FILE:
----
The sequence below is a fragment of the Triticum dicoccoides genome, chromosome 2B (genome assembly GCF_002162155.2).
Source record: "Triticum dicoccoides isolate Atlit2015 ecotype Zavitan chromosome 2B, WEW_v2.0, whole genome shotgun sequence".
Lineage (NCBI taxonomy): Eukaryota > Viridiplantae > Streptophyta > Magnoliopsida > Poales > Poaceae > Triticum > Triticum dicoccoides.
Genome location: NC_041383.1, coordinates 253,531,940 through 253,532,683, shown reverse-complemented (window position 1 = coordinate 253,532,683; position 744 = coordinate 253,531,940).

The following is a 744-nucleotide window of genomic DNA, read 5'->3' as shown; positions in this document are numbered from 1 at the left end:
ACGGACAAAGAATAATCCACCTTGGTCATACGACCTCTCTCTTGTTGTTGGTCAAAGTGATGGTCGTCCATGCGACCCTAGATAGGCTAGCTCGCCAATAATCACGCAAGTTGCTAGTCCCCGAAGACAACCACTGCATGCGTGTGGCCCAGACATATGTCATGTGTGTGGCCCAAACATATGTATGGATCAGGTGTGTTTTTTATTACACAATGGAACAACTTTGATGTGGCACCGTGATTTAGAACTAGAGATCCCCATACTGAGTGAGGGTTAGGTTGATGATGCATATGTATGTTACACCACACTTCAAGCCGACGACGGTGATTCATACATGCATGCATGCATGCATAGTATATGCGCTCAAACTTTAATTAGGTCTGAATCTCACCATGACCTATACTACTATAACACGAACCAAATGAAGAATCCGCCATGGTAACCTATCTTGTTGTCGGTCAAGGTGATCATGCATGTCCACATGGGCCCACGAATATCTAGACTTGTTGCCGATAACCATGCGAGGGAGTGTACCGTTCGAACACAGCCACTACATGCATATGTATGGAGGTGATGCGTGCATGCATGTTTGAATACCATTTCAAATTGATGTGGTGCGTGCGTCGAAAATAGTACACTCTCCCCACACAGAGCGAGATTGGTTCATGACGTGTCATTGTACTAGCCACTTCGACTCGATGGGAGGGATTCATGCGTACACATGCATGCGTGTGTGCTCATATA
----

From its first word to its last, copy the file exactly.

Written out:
The sequence below is a fragment of the Triticum dicoccoides genome, chromosome 2B (genome assembly GCF_002162155.2).
Source record: "Triticum dicoccoides isolate Atlit2015 ecotype Zavitan chromosome 2B, WEW_v2.0, whole genome shotgun sequence".
Lineage (NCBI taxonomy): Eukaryota > Viridiplantae > Streptophyta > Magnoliopsida > Poales > Poaceae > Triticum > Triticum dicoccoides.
Genome location: NC_041383.1, coordinates 253,531,940 through 253,532,683, shown reverse-complemented (window position 1 = coordinate 253,532,683; position 744 = coordinate 253,531,940).

The following is a 744-nucleotide window of genomic DNA, read 5'->3' as shown; positions in this document are numbered from 1 at the left end:
ACGGACAAAGAATAATCCACCTTGGTCATACGACCTCTCTCTTGTTGTTGGTCAAAGTGATGGTCGTCCATGCGACCCTAGATAGGCTAGCTCGCCAATAATCACGCAAGTTGCTAGTCCCCGAAGACAACCACTGCATGCGTGTGGCCCAGACATATGTCATGTGTGTGGCCCAAACATATGTATGGATCAGGTGTGTTTTTTATTACACAATGGAACAACTTTGATGTGGCACCGTGATTTAGAACTAGAGATCCCCATACTGAGTGAGGGTTAGGTTGATGATGCATATGTATGTTACACCACACTTCAAGCCGACGACGGTGATTCATACATGCATGCATGCATGCATAGTATATGCGCTCAAACTTTAATTAGGTCTGAATCTCACCATGACCTATACTACTATAACACGAACCAAATGAAGAATCCGCCATGGTAACCTATCTTGTTGTCGGTCAAGGTGATCATGCATGTCCACATGGGCCCACGAATATCTAGACTTGTTGCCGATAACCATGCGAGGGAGTGTACCGTTCGAACACAGCCACTACATGCATATGTATGGAGGTGATGCGTGCATGCATGTTTGAATACCATTTCAAATTGATGTGGTGCGTGCGTCGAAAATAGTACACTCTCCCCACACAGAGCGAGATTGGTTCATGACGTGTCATTGTACTAGCCACTTCGACTCGATGGGAGGGATTCATGCGTACACATGCATGCGTGTGTGCTCATATA